The following commentary is by Terry Teykl, author of The Presence-Based Church, My Most Wanted: 40 Days to Pray for the Lost, and Pray the Price: United Methodists United in Prayer.
An elder in the Texas Annual Conference, Dr. Teykl is a “prayer evangelist,” traveling across the U.S. and around the world encouraging churches to develop and maintain prayer ministries.
He also serves as the “prayer pastor” at Faithbridge UMC in Spring, Texas.
Terry Teykl holds a Master of Theology from Perkins School of Theology at Southern Methodist University. He earned a Doctor of Ministry degree with honors from Oral Roberts University.
He is the founder of Renewal Ministries and Prayer Point Press.
|I will build my church, and the gates of Hades will not overcome it.
(Jesus in Matthew 16:18)
As the Church of Jesus Christ, are we overcoming — or are we being overcome?
I have to ask myself that question as I read about the events going on in our world today and the struggles our denomination is facing. Hemorrhaging and weak, we hardly seem like the prevailing church that started in the Upper Room and spread throughout an entire continent within a year-and-a-half.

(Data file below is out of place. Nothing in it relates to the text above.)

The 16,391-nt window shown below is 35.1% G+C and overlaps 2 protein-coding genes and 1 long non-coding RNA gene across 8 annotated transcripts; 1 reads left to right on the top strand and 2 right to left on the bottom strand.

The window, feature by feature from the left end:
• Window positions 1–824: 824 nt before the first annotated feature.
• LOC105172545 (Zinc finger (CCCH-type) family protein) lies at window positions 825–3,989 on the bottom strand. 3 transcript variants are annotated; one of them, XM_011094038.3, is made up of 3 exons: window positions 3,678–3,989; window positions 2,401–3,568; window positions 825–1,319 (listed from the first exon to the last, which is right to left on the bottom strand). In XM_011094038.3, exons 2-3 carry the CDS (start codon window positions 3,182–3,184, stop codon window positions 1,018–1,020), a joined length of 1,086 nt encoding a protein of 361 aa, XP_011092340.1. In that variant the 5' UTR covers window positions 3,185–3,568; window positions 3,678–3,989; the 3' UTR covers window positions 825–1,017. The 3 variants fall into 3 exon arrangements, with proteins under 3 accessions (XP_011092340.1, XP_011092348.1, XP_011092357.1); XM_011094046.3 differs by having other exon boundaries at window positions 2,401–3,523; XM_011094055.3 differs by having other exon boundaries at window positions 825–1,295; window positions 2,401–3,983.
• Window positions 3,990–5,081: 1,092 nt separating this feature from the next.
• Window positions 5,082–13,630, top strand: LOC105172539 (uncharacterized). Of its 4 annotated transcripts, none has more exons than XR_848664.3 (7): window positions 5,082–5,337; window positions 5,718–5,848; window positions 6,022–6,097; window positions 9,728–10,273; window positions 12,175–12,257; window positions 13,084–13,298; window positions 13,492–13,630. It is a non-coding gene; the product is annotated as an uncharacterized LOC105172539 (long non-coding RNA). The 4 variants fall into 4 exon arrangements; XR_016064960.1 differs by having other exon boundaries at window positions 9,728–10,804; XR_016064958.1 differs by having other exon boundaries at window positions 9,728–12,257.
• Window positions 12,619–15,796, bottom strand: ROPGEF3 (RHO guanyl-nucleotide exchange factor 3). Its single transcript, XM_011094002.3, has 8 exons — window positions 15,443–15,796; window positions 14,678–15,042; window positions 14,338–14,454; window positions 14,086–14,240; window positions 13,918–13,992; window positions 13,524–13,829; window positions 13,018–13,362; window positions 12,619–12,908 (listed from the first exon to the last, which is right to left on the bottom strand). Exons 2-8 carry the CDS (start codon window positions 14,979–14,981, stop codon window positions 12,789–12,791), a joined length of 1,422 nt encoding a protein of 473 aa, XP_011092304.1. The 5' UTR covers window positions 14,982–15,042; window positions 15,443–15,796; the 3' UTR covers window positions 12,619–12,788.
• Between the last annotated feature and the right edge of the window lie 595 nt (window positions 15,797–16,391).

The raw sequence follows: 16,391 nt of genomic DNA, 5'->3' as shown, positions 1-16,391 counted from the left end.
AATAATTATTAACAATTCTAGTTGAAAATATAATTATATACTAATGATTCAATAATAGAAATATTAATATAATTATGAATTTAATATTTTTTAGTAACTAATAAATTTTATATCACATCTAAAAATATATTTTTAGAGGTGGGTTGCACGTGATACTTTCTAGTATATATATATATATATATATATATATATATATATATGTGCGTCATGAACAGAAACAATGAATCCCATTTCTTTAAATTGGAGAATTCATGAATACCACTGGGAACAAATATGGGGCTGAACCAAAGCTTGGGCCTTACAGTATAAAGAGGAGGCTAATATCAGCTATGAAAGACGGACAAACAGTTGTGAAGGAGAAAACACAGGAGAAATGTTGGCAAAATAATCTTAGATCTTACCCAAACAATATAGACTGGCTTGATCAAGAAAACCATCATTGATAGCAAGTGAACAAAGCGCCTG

I believe one reasons for our dysfunction is that we have become a church sold out to people. We have bought into consumerism and all the tenets thereof. The consumer-driven marketplace feeds on such factors as ingenuity, entertainment location, and image. The mottos are, “Make the customer happy. Give ’em what they want and they will come back for more. Make a profit at all cost.” The individual consumer is the prize.
While consumerism has its place in the marketplace, it is not difficult to see why it becomes a toxic virus when it is allowed to bleed over into the church.
When, as a church, we buy into the consumerism model, we begin to forfeit our birthrights as part of Jesus’ earthly bride. Driven by marketing, image control, and entertainment value, we allow ourselves to be shaped by the needs and desires of the church-shopping masses.